Essential Elements of a Research Consent Form
By Adam Landsman, DPM, PhD, FACFAS
There is little doubt about the important role clinical research plays in our
profession. Thus, it is vital for practitioners who conduct clinical research to
adhere to the highest ethical standards to protect the patient and the integrity
of the study. A key part of such ethical conduct is ensuring that patients
understand exactly what their participation in a clinical trial will entail. A
well-crafted research consent form will accomplish this goal.
A consent form must disclose the many peculiarities that differentiate a
clinical research trial from standard treatment. For example, patients will have
no control over the type of treatment they receive. And, if they are part of a
control group, they will receive no treatment at all – an important
consideration for many patients.
Keep in mind that all consent forms must contain certain provisions, and that
what follows is meant to be neither a comprehensive list nor mutually exclusive
to those required provisions. With that in mind, here are some elements
essential to a good research consent form:
- Describe the Time Commitment– Both of the study and of each
- Compensation– What payments, if any, will the patient will receive?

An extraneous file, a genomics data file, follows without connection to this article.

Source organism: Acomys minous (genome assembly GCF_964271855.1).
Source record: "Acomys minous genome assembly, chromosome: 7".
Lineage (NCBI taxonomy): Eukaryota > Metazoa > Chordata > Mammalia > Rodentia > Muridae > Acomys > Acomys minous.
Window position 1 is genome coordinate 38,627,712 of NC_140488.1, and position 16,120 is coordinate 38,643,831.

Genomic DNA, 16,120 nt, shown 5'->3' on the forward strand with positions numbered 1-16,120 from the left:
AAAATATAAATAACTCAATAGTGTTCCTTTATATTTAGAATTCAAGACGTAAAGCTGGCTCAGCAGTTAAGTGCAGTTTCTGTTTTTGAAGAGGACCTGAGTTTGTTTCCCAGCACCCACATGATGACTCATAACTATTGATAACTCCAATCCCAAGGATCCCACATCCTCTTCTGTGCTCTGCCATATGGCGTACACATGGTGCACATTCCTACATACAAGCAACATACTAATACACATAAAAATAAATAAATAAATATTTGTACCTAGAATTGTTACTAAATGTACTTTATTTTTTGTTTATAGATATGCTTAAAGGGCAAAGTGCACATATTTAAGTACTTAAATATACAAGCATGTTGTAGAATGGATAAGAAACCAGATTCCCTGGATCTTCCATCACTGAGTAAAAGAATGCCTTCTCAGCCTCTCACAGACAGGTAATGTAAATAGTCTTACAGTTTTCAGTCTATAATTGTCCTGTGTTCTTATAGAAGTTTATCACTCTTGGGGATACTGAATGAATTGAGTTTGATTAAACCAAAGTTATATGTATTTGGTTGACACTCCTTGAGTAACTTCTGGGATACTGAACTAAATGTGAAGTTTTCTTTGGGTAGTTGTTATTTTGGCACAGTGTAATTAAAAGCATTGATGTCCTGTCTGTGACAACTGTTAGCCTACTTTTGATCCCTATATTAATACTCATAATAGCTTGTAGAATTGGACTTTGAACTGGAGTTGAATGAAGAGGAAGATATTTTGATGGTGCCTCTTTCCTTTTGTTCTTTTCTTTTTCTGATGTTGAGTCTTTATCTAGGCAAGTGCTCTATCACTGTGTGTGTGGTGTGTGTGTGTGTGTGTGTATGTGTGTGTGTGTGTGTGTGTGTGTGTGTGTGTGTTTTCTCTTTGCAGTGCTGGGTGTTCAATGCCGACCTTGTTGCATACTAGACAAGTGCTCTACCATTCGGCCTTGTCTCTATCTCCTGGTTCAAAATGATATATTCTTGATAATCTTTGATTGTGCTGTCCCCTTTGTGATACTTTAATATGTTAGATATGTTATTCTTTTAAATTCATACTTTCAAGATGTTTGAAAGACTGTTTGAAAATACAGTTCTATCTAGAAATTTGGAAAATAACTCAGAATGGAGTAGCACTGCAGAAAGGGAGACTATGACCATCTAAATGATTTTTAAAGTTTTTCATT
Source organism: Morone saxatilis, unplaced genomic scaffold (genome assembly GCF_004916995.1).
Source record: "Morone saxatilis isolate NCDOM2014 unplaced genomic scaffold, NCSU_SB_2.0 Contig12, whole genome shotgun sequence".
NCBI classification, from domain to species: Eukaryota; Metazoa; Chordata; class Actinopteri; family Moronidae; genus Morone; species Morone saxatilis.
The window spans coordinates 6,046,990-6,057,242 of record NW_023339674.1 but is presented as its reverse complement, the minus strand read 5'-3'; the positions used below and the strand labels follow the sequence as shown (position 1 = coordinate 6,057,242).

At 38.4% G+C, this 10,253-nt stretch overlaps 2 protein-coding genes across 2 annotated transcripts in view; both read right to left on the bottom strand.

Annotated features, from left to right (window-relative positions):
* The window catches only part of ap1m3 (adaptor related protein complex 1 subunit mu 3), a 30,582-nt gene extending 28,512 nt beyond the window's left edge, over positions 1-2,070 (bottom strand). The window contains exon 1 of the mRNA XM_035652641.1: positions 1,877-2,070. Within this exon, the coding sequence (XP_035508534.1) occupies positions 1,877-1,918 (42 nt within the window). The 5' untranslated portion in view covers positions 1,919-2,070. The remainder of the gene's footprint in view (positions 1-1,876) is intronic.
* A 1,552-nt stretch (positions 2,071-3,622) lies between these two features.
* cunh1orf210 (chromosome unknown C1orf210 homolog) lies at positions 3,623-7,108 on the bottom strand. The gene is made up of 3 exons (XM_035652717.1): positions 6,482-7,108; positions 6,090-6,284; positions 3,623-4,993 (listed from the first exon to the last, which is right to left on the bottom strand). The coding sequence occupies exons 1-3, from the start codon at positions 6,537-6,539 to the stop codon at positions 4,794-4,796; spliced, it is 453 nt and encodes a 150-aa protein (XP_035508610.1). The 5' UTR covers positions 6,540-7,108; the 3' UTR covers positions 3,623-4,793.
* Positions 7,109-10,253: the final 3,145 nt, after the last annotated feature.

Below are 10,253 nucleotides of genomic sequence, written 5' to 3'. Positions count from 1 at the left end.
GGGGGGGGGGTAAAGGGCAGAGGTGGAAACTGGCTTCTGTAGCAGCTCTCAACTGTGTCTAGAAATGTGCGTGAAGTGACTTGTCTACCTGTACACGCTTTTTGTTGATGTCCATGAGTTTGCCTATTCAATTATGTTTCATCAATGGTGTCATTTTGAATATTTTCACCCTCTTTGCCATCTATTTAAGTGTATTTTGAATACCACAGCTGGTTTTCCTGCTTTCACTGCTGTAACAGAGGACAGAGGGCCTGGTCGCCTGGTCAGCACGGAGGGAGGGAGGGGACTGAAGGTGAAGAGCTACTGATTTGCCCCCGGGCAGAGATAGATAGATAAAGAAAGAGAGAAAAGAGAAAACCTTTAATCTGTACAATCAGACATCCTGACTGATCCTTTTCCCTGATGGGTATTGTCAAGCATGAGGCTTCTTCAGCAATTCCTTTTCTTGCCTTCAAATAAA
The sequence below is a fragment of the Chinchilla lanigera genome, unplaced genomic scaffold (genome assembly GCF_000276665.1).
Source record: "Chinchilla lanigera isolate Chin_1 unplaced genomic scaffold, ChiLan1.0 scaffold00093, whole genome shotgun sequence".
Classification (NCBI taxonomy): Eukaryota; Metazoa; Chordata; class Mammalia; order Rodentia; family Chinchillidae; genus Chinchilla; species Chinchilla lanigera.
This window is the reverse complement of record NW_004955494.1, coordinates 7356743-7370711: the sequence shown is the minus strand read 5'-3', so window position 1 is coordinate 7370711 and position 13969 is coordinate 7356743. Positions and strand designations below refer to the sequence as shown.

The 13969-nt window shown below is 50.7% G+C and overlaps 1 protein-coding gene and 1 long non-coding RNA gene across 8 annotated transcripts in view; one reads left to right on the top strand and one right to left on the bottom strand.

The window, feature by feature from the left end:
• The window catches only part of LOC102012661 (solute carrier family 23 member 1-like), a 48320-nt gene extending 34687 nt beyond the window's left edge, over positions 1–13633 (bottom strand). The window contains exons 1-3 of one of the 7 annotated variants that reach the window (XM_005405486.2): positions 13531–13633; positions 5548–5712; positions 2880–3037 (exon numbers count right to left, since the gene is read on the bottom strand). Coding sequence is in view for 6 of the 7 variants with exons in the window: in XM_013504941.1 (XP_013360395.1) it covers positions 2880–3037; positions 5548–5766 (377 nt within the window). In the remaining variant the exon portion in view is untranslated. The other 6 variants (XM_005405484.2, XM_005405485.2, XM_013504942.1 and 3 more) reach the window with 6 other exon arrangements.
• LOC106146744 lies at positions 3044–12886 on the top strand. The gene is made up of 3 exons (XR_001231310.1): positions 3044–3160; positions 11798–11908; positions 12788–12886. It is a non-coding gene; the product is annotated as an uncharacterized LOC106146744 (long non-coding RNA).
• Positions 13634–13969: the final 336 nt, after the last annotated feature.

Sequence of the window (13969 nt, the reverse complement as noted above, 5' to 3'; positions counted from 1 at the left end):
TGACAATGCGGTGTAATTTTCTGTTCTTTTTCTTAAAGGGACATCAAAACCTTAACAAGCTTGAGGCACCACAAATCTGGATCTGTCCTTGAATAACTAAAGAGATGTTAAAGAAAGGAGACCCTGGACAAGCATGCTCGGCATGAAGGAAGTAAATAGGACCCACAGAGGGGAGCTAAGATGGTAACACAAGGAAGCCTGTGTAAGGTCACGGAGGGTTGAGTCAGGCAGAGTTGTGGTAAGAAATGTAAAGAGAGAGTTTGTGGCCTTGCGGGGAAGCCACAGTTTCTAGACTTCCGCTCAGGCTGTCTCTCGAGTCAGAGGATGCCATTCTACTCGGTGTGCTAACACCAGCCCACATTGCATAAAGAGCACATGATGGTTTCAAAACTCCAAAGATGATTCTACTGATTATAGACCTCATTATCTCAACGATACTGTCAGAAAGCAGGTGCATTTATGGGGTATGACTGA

If nothing other than free medical care will be provided, this should be clearly
- Risks and Dangers– Describe the dangers and/or risks involved in
participation. Tell the patient if you will be drawing blood, taking urine,
taking X-rays or performing any other sort of tests.
- Alternatives– Describe the common alternative treatments, rather
than those used in the study.
- Severance– Explain the subject’s right to end participation in a
study at any time, without penalty. Also, be sure to state whether study
materials in the subject’s possession must be returned.
- Remedies– If complications arise during the course of a study,
clearly state how those complications will be treated. The study sponsor usually
funds such treatment, so be sure the research consent form clearly states if
this is not the case.
- Releases– Obtain the patient’s approval for later use of any images
or video for marketing, professional review, teaching, etc.
- Confidentiality– Ensure confidentiality by assigning code numbers to
each test subject, and disclose who will have access to these records (the FDA,
other investigators, site monitors, etc.)
- Approvals–At the top of the first page, provide the name of the
Institutional Review Board (IRB) that approved the research consent form.
Include a telephone number where questions or complaints may be
- Emergency Contacts– The study subject should be given a telephone
number to reach the principal, co-investigator, or research nurse, 24 hours a
day, 7 days per week.
- Understanding– Subjects must indicate their comprehension
as to the nature of the study. They must certify that all of their current
questions have been answered prior to the study’s commencement. If the study
subject is a minor, a parent or guardian must sign on their behalf. A witness
must also sign the document to ensure all signatures are genuine. A copy of the
completed form must be given to the test participants.